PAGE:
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SPINOCEREBELLAR ATAXIA, AUTOSOMAL RECESSIVE 26; SCAR26

SPINOCEREBELLAR ATAXIA, AUTOSOMAL RECESSIVE 26; SCAR26

Hoch et al. (2017) reported a 47-year-old woman of East Indian descent with adult-onset spinocerebellar ataxia. Her early developmental history was completely no...

Hoch et al. (2017) reported a 47-year-old woman of East Indian descent with adult-onset spinocerebellar ataxia. Her early developmental history was completely normal, and she first noted difficulties with balance and gait at age 28. The disorder was progressive and she showed neurologic decline. At age 41, she had gait and limb ataxia, with dysmetria, dysdiadochokinesis, dysarthria, and dysphagia, and she was unable to walk independently. Additional features included oculomotor apraxia with nystagmus and hypermetric saccades and peripheral neuropathy with distal muscle weakness, distal sensory impairment, and loss of reflexes. Nerve conduction studies showed a chronic length-dependent sensorimotor, predominantly axonal peripheral neuropathy. Brain imaging showed progressive cerebellar atrophy.

▼ Inheritance
The transmission pattern of SCAR26 in the family reported by Hoch et al. (2017) was consistent with autosomal recessive inheritance.

▼ Molecular Genetics
In a 47-year-old woman of East Indian descent with SCAR26, Hoch et al. (2017) identified compound heterozygous mutations in the XRCC1 gene (194360.0001 and 194360.0002). The mutations, which were found by exome sequencing and confirmed by Sanger sequencing, were demonstrated to result in significantly decreased protein levels, consistent with a loss of function. Patient cells and XRCC1-null cells showed elevated levels of protein ADP-ribosylation resulting from increased PARP1 (173870) activity. These cellular changes were similar to those observed in patients with mutations in the XRCC1 partner PNKP (605610) who have ataxia-oculomotor apraxia-4 (AOA4; 616267), which has overlapping clinical features. The findings identified increased ADP-ribose levels as a biomarker of PARP1 hyperactivity and as a cause of cerebellar ataxia induced by unrepaired single-strand DNA breaks resulting from loss of XRCC1. Studies in mice with brain-specific Xrcc1 deletion (see ANIMAL MODEL) showed that deletion of Parp1 ablated the abnormally increased ADP-ribose levels, increased neuronal density in the cerebellum, and improved motor performance even without an effect on single-strand break repair. Hoch et al. (2017) suggested that PARP1 may be a drug target for treating cerebellar ataxias associated with unrepaired single-strand DNA break.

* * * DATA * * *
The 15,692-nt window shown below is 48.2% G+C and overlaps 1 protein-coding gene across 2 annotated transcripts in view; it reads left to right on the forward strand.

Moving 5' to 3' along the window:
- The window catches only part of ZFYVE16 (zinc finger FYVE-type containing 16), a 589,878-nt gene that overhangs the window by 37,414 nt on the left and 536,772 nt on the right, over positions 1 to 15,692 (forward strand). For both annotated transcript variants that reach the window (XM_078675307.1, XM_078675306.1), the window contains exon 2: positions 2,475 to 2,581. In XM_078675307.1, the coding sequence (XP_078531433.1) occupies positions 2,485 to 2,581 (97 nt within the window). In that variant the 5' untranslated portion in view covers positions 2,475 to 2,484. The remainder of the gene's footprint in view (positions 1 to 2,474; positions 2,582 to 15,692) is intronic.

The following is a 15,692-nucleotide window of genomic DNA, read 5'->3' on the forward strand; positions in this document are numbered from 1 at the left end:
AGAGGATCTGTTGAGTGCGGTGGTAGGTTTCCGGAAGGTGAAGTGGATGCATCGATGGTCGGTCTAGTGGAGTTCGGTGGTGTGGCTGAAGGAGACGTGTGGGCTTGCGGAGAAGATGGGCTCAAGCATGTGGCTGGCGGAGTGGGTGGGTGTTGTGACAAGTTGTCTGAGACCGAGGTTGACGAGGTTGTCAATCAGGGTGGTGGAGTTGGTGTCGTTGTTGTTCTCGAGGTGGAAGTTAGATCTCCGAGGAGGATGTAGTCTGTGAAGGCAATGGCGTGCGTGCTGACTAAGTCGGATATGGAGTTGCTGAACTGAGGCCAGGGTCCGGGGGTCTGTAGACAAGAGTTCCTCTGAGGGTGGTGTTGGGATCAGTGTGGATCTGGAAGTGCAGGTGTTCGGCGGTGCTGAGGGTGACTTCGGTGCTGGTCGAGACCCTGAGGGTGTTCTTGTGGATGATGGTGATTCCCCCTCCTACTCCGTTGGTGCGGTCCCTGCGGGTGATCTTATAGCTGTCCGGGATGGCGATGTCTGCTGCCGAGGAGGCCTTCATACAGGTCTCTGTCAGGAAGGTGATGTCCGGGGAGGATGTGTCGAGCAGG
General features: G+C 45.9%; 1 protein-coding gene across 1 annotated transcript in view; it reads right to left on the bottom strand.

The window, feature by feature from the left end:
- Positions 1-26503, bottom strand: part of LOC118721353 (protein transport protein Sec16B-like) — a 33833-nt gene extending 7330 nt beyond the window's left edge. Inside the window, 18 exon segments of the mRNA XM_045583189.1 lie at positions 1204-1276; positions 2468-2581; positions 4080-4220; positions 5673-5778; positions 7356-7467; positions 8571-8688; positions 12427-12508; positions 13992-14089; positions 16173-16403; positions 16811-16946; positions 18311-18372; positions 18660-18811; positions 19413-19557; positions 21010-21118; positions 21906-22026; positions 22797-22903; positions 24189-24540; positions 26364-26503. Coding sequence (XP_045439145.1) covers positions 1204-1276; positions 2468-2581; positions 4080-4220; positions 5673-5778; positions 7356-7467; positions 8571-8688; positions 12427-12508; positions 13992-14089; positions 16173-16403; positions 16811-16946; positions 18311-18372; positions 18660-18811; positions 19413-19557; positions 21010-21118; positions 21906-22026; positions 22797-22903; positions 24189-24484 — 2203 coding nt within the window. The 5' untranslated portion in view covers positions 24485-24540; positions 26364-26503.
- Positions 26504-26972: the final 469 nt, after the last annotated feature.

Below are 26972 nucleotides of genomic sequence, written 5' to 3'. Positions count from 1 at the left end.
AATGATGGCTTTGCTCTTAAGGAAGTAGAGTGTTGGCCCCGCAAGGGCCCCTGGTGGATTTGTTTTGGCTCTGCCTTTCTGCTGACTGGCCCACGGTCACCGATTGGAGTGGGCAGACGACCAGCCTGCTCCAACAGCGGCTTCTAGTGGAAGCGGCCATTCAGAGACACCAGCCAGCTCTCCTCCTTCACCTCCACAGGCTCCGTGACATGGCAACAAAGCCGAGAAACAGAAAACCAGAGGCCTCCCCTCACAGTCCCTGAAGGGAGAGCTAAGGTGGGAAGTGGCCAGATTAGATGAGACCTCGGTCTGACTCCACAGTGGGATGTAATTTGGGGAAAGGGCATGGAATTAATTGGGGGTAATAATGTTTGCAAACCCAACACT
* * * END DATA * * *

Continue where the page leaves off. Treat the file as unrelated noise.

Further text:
▼ Animal Model
Hoch et al. (2017) noted that germline deletion of Xrcc1 in mice is embryonic lethal. Mice with conditional deletion of the Xrcc1 gene in the brain showed cerebellar ataxia with increased apoptosis of cerebellar granule neurons, reduced numbers of cerebellar interneurons, and decreased electrophysiologic spike activity in Purkinje cells. These changes were associated with increased levels of cerebellar ADP-ribose and hyperactivation of Parp1. Deletion of Parp1 ablated the elevated level of ADP-ribose, increased neuronal density in the cerebellum, and improved motor performance even without an effect on single-strand break repair. The data demonstrated that in the absence of Xrcc1-dependent single-strand break repair, Parp1 is hyperactivated, resulting in the loss and/or dysfunction of cerebellar neurons.

Tags: 19q13.31